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Significant cases published December 2022 – January 2023

Federal Circuit and Family Court of Australia – (Division 1) Appellate Jurisdiction

Hays & Department of Communities and Justice [2023] FedCFamC1A 3 (16 January 2023)

HAGUE CONVENTION – Appeal from orders requiring the return of the children to England pursuant to the Family Law (Child Abduction Convention) Regulations 1986 (Cth) (“the Regulations”) – Where the appeal challenged the primary judge’s rejection of the contended defences under reg 16(3) of the Regulations – Grave risk of harm – Amelioration of risk – Where parents should not be able to rely upon risks of harm of their own making to resist return orders – Whether the primary judge conflated the question of grave risk as posed by reg 16(3)(b) with the residual discretion under reg 16(5) – Whether the primary judge erred in rejecting a report by an adversarial expert into evidence – Rights of custody – Whether the mother was not actually exercising rights of custody at the time of retention – Where the mother’s proposal to the father for time arrangements with the children was itself an exercise of her rights of custody – Children’s objection to return – Age and maturity of the children – Where no challenge to the findings of fact about the children’s maturity was advanced – Whether the return order breaches human rights and fundamental freedoms – Where no ground of appeal succeeds – Appeal dismissed – Father to pay the Independent Children’s Lawyer’s costs in a fixed sum.

APPLICATION IN AN APPEAL – FURTHER EVIDENCE – AMEND GROUNDS OF APPEAL – Where the further evidence detailed events which occurred after the conclusion of the trial – Where the further evidence did not inform error by the primary judge – Discretion to admit – Where portions of the evidence is admitted into the appeal – Oral application to include an additional ground of appeal – Where the proposed ground enjoyed no merit and the amendment would be futile – Application refused.


Bielen & Kozma [2022] FedCFamC1A 221 (20 December 2022)

PARENTING – Appeal against final parenting orders changing the children’s residence from mother to father following a finding that the mother posed an unacceptable risk of harm to the children due to her belief that the children had been subjected to sexual abuse by the father – Where the children are currently aged 4 and 6 – Where the primary judge ordered no time with the mother – Where the primary judge failed to give consideration of methods of risk amelioration before considering no time as a last resort – Error established – Appeal allowed – Matter remitted for re-hearing on discrete issue – Costs certificates granted for the appeal.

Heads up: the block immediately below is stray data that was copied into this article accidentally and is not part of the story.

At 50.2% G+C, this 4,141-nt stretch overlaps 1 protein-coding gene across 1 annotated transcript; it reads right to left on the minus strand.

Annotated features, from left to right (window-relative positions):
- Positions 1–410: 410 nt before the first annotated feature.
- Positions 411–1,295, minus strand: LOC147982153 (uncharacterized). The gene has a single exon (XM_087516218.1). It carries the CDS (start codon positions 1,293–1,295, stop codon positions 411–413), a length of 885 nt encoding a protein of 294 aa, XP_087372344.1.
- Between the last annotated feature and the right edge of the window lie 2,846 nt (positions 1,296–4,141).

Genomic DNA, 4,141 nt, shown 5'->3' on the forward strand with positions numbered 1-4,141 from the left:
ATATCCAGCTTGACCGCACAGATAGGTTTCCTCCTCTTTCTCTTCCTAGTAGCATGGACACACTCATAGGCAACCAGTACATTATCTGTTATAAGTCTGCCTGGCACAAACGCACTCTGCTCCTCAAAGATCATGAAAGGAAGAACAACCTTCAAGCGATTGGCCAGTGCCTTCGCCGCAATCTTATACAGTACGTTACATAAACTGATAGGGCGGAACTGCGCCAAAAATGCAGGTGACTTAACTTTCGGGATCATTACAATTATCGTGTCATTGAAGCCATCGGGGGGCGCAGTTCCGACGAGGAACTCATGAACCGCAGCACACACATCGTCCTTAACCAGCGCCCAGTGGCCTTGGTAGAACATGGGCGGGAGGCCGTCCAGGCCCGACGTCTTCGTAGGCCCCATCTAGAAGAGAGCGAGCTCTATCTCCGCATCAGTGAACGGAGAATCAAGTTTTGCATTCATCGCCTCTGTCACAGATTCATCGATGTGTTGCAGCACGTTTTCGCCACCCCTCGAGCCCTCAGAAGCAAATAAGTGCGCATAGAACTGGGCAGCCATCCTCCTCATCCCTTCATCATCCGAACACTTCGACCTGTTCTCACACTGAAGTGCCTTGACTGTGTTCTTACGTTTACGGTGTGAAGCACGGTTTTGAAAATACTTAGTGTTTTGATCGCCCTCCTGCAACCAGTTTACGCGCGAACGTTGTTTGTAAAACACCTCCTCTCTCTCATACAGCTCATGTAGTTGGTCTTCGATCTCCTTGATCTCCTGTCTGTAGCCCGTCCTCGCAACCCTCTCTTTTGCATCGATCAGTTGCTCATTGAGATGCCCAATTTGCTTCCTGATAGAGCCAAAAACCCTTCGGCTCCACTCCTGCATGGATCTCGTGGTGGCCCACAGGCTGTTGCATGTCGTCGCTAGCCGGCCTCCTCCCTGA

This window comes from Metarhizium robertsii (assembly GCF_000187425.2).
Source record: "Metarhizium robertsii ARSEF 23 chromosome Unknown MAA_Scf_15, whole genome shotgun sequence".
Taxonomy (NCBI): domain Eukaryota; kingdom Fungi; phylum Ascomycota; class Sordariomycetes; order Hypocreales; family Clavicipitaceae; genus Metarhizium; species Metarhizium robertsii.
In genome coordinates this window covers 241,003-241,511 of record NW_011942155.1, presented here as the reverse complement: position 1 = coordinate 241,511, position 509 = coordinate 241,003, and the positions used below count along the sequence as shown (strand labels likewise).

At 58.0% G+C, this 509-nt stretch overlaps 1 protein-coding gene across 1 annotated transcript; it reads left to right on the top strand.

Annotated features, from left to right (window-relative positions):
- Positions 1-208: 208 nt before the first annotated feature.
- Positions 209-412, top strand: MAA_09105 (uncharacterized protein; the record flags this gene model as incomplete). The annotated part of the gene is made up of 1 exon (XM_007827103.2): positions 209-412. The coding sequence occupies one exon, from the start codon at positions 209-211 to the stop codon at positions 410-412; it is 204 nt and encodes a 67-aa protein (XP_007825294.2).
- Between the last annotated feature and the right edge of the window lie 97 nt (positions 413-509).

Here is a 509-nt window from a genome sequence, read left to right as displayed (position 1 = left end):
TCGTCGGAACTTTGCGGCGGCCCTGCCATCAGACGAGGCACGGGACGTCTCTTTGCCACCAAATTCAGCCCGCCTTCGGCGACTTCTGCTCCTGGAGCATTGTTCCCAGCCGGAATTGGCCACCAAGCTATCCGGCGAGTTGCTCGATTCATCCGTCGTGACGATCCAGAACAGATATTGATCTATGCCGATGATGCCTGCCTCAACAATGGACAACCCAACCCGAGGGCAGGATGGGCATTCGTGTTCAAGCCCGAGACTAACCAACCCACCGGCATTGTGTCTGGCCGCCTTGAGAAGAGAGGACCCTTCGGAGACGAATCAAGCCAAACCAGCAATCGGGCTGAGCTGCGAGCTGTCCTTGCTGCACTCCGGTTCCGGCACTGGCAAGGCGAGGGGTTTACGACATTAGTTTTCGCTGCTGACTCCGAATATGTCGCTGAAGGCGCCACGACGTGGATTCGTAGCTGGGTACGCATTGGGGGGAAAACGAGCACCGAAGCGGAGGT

Kisiel & Kisiel [2022] FedCFamC1A 218 (20 December 2022)

PARENTING – Risk of harm – Where the father appeals orders restraining him from approaching the mother and the parties’ child and for the child to spend only professionally supervised time with him – Procedural Fairness – Where the primary judge conducted the hearing on an “interim” basis – Where the primary judge has not since returned to finalise the interim dispute – Where there can be no procedural fairness by doing what the parties mutually want – Asserted error of law – Where it was unnecessary for the primary judge to address each and every factor prescribed by s60CC of the Family Law Act 1975 (Cth) when the parties did not do so – Whether the primary judge made the injunctions “without proper basis” – Where there can be no complaint when the father acquiesced to the injunctions – No error identified – Appeal dismissed – Costs ordered in a fixed sum.

APPLICATION IN AN APPEAL – Further evidence – Where the father is still able to revive the as yet unfinished interlocutory hearing –Where the evidence would be more appropriately adduced in support of an application to vary the appealed orders below – Application dismissed.


Federal Circuit and Family Court of Australia – (Division 1)

Bellamy [2022] FedCFamC1F 1064 (23 December 2022)

CRITICAL INCIDENT LIST – Where both of the child’s parents have passed away – Where major long-term decisions are required on an urgent basis – Where the applicants seek parental responsibility for the child – Where interim orders had been made for parental responsibility to allow the applicants to access service providers for the child – Where other family members support final orders being made in the applicants’ favour – Final orders made


Dodson [2022] FedCFamC1F 1043 (29 November 2022)

CRITICAL INCIDENT LIST – Where both of the child’s parents have passed away – Where parental responsibility is required on an urgent basis – Where the applicants seek parental responsibility for the child – Where interim orders were made for parental responsibility to allow the applicants to access service providers for the child – Where there is no opposition from other family to the applicants having parental responsibility for the child on a final basis – Final orders made.